Background: In the untreated patient with inflammatory colitis, rectal sparing or patchy rectal inflammation is generally considered a sign of Crohn's disease (CD), rather than ulcerative colitis (UC).
Methods: The initial endoscopic rectosigmoid mucosal biopsies obtained at disease onset from 12 untreated children with UC who ultimately required surgery were blindly reviewed (randomly mixed with another 62 specimens obtained from children with CD or treated UC). Biopsies were classified as typical UC if there was diffuse, active inflammation and severe crypt destruction or distortion. Those with patchy, active inflammation and only mild crypt changes were classified as CD. Because all 12 subjects had ultimately been proven to have UC by examination of a subtotal colectomy specimen, for the purposes of this report biopsies read as either normal or CD were both considered evidence of atypical UC with rectal sparing.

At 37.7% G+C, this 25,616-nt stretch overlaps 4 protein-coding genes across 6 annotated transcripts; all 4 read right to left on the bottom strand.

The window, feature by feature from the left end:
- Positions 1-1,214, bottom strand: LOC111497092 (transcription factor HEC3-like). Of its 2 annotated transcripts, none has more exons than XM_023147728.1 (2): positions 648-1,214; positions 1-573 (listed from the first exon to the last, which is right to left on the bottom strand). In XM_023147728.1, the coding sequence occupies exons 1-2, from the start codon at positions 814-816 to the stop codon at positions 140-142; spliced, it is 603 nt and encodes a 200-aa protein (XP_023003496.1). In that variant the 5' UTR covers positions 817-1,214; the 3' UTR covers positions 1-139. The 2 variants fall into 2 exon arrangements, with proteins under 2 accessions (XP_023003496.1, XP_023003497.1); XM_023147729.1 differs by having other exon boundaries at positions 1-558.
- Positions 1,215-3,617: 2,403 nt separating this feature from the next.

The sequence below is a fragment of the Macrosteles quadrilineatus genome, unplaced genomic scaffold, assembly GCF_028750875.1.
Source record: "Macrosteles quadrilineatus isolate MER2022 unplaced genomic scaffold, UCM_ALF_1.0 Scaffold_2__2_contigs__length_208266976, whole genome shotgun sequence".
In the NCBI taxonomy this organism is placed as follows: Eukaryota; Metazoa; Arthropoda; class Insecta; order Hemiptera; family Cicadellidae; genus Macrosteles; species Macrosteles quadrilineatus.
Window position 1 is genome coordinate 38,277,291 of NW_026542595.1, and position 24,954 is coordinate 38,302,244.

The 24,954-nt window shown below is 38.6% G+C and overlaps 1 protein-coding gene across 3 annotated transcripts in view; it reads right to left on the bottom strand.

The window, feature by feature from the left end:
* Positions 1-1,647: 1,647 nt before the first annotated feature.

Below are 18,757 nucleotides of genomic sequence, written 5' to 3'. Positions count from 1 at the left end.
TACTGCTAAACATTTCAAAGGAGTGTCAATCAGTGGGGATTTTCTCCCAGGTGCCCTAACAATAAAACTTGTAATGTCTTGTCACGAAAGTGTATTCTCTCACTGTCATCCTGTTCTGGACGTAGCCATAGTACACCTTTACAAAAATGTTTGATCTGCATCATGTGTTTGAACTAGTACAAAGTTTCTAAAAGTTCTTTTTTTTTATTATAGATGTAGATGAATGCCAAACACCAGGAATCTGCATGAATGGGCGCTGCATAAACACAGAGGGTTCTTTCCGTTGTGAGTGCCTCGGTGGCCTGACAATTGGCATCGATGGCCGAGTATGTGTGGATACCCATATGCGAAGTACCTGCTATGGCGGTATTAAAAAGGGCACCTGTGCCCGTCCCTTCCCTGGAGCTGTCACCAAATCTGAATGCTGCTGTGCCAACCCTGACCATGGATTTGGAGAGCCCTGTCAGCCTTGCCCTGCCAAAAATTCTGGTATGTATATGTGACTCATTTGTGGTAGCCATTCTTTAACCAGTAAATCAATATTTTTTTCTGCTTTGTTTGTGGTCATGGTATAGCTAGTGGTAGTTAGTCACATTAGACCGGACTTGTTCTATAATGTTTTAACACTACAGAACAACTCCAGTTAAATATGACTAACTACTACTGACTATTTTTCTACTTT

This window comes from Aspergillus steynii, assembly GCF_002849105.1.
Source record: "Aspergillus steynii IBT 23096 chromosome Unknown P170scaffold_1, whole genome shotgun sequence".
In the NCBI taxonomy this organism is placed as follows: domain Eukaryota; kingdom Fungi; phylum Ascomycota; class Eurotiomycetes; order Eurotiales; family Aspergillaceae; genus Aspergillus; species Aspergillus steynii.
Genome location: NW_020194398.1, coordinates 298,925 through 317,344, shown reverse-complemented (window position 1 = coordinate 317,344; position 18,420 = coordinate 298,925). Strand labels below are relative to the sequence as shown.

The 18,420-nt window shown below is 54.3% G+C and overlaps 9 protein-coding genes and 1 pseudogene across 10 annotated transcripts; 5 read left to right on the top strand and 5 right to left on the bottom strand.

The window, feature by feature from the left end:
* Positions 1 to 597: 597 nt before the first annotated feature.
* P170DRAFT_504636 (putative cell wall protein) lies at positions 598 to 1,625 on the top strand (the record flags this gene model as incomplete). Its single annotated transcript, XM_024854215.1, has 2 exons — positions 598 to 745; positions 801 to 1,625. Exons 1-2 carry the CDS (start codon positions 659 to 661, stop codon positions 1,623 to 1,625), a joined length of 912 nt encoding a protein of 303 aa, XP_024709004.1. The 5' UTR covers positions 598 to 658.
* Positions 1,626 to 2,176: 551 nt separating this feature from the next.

Results: Five of 12 subjects (seven biopsies) had atypical histology. Mild, patchy inflammation was seen in six rectal or sigmoid biopsies, whereas one rectal biopsy was normal. The remaining seven subjects (10 biopsies) had diffuse inflammation. Two of five subjects with atypical biopsies had an endoscopically normal rectosigmoid, one had patchy inflammation, and the remaining two had diffuse endoscopic changes. All seven subjects with typical UC histology had diffuse endoscopic changes. Subjects with atypical findings could not be differentiated by age, duration, or types of symptoms at presentation, years of disease at colectomy, or indications for colectomy.
Conclusions: Patchy or absent inflammation of the rectum and sigmoid can be present in untreated children with UC at disease onset. Because such children may be mistakenly diagnosed as having CD, these data must be considered when treatments or clinical research protocols are designed to include children with colitis.